The Goodyear Tire & Rubber Company (Goodyear) will launch to the International Space Station (ISS) US National Laboratory in late July 2019 with the SpaceX CRS-18 to evaluate and improve their tyres. Goodyear will test tyre components, particularly the formation of silica particles, in the microgravity environment of the space station. The study is hoped to guide Goodyear’s engineers and scientists to better consumer tyre durability and performance.
A long-time space advocate, the American manufacturer supplied essential products for the Apollo 11 spacecraft, back in July 1969. Then, Goodyear brakes helped the missiles move into place on the launch pads; a Goodyear engine system helped circulate nitrogen, oxygen and hydrogen; and the window frame of the command module was Goodyear-manufactured, as was the landing instruments-mounted panel.Upon its return to Earth, Apollo 11’s capsule was kept upright in the ocean by Goodyear’s flotation bags, and the 16-inch tyres on a mobility cart which was used to transport lunar rock was also manufactured by Goodyear.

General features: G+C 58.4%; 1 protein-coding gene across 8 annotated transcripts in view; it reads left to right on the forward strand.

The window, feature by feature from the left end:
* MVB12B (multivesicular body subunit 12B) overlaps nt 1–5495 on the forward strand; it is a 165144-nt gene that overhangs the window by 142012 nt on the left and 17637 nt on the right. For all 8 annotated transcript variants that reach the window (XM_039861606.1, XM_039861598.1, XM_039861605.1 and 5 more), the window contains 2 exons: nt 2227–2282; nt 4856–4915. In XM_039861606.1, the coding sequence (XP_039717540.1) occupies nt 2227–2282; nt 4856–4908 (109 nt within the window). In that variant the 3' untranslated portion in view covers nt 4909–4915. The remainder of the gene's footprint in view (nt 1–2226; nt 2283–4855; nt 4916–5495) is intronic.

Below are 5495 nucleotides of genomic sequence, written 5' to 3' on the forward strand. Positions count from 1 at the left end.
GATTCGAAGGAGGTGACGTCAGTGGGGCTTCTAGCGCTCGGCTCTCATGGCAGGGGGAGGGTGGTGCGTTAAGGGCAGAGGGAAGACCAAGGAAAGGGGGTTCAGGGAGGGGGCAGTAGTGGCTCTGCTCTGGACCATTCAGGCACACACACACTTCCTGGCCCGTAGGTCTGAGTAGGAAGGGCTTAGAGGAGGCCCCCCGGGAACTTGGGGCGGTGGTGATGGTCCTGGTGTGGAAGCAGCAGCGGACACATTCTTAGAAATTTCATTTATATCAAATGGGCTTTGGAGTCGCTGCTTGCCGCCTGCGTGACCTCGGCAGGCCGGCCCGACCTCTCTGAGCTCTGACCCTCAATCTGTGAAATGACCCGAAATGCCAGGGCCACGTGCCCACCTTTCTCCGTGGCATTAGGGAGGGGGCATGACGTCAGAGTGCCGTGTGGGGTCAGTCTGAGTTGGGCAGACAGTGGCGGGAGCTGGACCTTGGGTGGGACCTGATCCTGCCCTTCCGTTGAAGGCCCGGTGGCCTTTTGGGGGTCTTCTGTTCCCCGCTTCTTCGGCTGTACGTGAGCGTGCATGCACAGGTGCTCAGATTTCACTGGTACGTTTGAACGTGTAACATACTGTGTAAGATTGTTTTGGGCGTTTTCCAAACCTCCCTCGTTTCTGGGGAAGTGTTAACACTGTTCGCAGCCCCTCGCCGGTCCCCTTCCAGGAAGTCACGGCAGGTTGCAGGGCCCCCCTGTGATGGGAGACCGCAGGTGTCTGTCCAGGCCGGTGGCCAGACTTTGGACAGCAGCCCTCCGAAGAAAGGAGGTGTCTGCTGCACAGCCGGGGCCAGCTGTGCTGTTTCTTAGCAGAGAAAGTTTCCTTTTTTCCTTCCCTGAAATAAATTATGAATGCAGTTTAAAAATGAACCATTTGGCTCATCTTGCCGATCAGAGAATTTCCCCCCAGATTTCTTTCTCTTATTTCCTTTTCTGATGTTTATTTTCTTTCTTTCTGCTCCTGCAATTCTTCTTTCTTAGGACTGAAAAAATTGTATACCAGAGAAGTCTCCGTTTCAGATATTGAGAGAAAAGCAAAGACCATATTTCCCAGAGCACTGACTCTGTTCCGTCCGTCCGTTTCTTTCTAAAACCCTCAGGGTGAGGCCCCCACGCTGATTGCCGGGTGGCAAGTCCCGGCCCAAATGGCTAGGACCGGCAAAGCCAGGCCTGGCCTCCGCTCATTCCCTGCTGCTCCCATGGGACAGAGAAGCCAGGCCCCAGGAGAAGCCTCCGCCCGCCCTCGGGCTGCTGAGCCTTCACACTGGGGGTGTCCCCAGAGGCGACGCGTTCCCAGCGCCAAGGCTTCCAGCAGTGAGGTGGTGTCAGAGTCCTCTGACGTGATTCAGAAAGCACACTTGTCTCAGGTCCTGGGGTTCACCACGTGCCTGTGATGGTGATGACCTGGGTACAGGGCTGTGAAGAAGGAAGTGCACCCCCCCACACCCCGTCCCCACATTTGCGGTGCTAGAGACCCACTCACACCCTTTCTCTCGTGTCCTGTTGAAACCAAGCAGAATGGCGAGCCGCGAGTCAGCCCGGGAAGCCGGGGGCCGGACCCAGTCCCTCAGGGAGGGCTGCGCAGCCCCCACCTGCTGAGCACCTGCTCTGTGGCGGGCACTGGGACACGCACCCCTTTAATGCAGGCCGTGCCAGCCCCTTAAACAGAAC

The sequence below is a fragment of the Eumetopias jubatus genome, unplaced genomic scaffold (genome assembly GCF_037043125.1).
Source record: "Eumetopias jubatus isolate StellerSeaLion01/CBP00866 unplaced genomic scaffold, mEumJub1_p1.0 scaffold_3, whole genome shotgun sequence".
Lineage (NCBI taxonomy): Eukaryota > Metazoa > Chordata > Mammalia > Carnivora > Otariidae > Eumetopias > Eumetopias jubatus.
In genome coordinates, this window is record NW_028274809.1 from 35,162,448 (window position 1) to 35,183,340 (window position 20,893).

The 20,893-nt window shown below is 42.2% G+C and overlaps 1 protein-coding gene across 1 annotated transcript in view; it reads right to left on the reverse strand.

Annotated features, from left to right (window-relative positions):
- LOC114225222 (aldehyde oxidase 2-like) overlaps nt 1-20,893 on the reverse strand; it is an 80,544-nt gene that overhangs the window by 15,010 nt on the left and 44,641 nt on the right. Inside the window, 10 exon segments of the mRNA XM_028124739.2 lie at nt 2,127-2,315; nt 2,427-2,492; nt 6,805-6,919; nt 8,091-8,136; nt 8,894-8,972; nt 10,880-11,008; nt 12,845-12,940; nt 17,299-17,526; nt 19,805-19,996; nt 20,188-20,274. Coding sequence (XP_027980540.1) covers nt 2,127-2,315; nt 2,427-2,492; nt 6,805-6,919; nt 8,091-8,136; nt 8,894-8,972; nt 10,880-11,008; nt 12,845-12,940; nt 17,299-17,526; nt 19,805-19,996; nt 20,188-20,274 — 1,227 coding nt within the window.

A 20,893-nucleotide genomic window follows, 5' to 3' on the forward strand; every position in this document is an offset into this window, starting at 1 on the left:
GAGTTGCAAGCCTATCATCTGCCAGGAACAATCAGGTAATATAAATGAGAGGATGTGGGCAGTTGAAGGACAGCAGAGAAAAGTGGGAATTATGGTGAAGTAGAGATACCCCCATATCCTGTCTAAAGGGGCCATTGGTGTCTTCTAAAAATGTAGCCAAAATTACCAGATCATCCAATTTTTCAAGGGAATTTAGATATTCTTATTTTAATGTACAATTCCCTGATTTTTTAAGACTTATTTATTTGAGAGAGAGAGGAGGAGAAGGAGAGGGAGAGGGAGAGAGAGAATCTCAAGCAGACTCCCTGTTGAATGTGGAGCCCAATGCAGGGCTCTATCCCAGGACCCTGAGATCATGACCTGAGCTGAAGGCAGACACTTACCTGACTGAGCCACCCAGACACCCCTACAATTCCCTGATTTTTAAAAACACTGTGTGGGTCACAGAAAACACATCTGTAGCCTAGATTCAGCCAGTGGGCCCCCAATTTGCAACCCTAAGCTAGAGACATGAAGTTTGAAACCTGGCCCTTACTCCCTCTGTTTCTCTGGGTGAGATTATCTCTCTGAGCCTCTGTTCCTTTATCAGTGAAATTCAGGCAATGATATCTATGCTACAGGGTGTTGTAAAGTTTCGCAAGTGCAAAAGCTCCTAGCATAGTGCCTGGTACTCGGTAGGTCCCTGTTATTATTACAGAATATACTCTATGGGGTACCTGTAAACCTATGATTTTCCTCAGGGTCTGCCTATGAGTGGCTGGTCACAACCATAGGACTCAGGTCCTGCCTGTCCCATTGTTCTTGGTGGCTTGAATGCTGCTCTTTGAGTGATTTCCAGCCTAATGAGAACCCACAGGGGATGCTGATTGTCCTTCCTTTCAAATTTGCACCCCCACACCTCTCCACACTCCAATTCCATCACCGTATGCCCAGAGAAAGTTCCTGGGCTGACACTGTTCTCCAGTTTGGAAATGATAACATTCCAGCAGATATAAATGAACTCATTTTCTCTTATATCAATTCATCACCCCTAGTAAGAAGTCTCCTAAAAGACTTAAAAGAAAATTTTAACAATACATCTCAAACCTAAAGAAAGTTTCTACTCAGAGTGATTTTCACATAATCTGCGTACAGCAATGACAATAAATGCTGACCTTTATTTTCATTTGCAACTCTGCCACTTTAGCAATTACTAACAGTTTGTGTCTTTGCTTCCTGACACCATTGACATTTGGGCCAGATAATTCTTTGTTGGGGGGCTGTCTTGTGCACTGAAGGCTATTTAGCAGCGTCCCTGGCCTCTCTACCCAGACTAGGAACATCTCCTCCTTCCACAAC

The ISS National Lab has managed access to the permanent microgravity research from a powerful vantage point in low Earth orbit, and the extreme and varied conditions of space, since its establishment in 2005. As such, Goodyear’s upcoming in-space silica experiment will be conducted through a cooperative agreement to fully utilise their orbiting laboratory for innovative science and technology demonstrations. Goodyear’s scientists will simultaneously carry out the same experiment in the company’s labs, to be assessed alongside the space research results later.
Chris Helsel, Goodyear’s CTO, said: “Goodyear quite literally has gone to the moon and back to take tyre performance to new levels for consumers, and we at Goodyear are proud of our legacy of participation in space exploration, which continues with this upcoming experiment in microgravity.”